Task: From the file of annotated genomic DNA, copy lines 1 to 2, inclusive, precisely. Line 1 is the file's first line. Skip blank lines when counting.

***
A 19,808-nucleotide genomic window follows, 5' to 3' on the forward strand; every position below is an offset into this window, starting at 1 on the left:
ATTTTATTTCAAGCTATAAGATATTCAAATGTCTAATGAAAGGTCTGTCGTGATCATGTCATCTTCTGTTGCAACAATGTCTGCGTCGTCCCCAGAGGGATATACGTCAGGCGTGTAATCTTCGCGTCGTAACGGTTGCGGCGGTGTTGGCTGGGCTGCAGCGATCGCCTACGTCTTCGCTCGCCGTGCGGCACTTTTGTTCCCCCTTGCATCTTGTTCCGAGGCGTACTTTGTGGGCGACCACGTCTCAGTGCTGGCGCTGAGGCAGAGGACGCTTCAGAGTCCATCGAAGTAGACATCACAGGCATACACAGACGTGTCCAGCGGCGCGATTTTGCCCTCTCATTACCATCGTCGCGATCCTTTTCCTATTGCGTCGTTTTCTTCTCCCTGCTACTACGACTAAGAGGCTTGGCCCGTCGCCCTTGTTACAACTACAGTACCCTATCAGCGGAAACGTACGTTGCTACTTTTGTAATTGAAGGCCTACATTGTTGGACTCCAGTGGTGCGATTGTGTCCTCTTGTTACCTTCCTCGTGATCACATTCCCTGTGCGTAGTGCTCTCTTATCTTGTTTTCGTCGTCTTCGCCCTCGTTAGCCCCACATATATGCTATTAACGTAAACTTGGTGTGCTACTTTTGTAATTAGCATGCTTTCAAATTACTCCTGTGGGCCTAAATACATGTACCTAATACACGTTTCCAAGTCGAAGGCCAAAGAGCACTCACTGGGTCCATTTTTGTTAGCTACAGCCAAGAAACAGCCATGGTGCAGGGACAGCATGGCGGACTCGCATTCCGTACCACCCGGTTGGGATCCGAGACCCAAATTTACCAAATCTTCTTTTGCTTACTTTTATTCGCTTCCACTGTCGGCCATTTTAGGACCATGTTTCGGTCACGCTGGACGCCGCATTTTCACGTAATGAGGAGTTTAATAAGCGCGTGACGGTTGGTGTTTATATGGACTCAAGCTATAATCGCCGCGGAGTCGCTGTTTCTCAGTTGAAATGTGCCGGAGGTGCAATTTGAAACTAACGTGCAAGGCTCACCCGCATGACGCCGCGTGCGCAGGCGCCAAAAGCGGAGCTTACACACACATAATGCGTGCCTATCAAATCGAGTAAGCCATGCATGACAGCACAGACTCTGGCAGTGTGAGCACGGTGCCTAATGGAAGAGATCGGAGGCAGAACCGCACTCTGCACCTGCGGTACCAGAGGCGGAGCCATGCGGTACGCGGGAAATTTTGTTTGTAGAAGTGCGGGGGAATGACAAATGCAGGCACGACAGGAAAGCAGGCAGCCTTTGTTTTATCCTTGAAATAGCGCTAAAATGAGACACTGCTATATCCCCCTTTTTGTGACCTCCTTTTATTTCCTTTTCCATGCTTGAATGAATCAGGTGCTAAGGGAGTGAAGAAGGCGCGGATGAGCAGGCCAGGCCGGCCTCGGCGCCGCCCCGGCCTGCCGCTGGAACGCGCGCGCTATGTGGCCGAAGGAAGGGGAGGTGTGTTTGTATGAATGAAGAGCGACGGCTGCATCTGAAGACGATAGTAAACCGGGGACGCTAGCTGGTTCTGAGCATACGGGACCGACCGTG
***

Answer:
A 19,808-nucleotide genomic window follows, 5' to 3' on the forward strand; every position below is an offset into this window, starting at 1 on the left:
ATTTTATTTCAAGCTATAAGATATTCAAATGTCTAATGAAAGGTCTGTCGTGATCATGTCATCTTCTGTTGCAACAATGTCTGCGTCGTCCCCAGAGGGATATACGTCAGGCGTGTAATCTTCGCGTCGTAACGGTTGCGGCGGTGTTGGCTGGGCTGCAGCGATCGCCTACGTCTTCGCTCGCCGTGCGGCACTTTTGTTCCCCCTTGCATCTTGTTCCGAGGCGTACTTTGTGGGCGACCACGTCTCAGTGCTGGCGCTGAGGCAGAGGACGCTTCAGAGTCCATCGAAGTAGACATCACAGGCATACACAGACGTGTCCAGCGGCGCGATTTTGCCCTCTCATTACCATCGTCGCGATCCTTTTCCTATTGCGTCGTTTTCTTCTCCCTGCTACTACGACTAAGAGGCTTGGCCCGTCGCCCTTGTTACAACTACAGTACCCTATCAGCGGAAACGTACGTTGCTACTTTTGTAATTGAAGGCCTACATTGTTGGACTCCAGTGGTGCGATTGTGTCCTCTTGTTACCTTCCTCGTGATCACATTCCCTGTGCGTAGTGCTCTCTTATCTTGTTTTCGTCGTCTTCGCCCTCGTTAGCCCCACATATATGCTATTAACGTAAACTTGGTGTGCTACTTTTGTAATTAGCATGCTTTCAAATTACTCCTGTGGGCCTAAATACATGTACCTAATACACGTTTCCAAGTCGAAGGCCAAAGAGCACTCACTGGGTCCATTTTTGTTAGCTACAGCCAAGAAACAGCCATGGTGCAGGGACAGCATGGCGGACTCGCATTCCGTACCACCCGGTTGGGATCCGAGACCCAAATTTACCAAATCTTCTTTTGCTTACTTTTATTCGCTTCCACTGTCGGCCATTTTAGGACCATGTTTCGGTCACGCTGGACGCCGCATTTTCACGTAATGAGGAGTTTAATAAGCGCGTGACGGTTGGTGTTTATATGGACTCAAGCTATAATCGCCGCGGAGTCGCTGTTTCTCAGTTGAAATGTGCCGGAGGTGCAATTTGAAACTAACGTGCAAGGCTCACCCGCATGACGCCGCGTGCGCAGGCGCCAAAAGCGGAGCTTACACACACATAATGCGTGCCTATCAAATCGAGTAAGCCATGCATGACAGCACAGACTCTGGCAGTGTGAGCACGGTGCCTAATGGAAGAGATCGGAGGCAGAACCGCACTCTGCACCTGCGGTACCAGAGGCGGAGCCATGCGGTACGCGGGAAATTTTGTTTGTAGAAGTGCGGGGGAATGACAAATGCAGGCACGACAGGAAAGCAGGCAGCCTTTGTTTTATCCTTGAAATAGCGCTAAAATGAGACACTGCTATATCCCCCTTTTTGTGACCTCCTTTTATTTCCTTTTCCATGCTTGAATGAATCAGGTGCTAAGGGAGTGAAGAAGGCGCGGATGAGCAGGCCAGGCCGGCCTCGGCGCCGCCCCGGCCTGCCGCTGGAACGCGCGCGCTATGTGGCCGAAGGAAGGGGAGGTGTGTTTGTATGAATGAAGAGCGACGGCTGCATCTGAAGACGATAGTAAACCGGGGACGCTAGCTGGTTCTGAGCATACGGGACCGACCGTG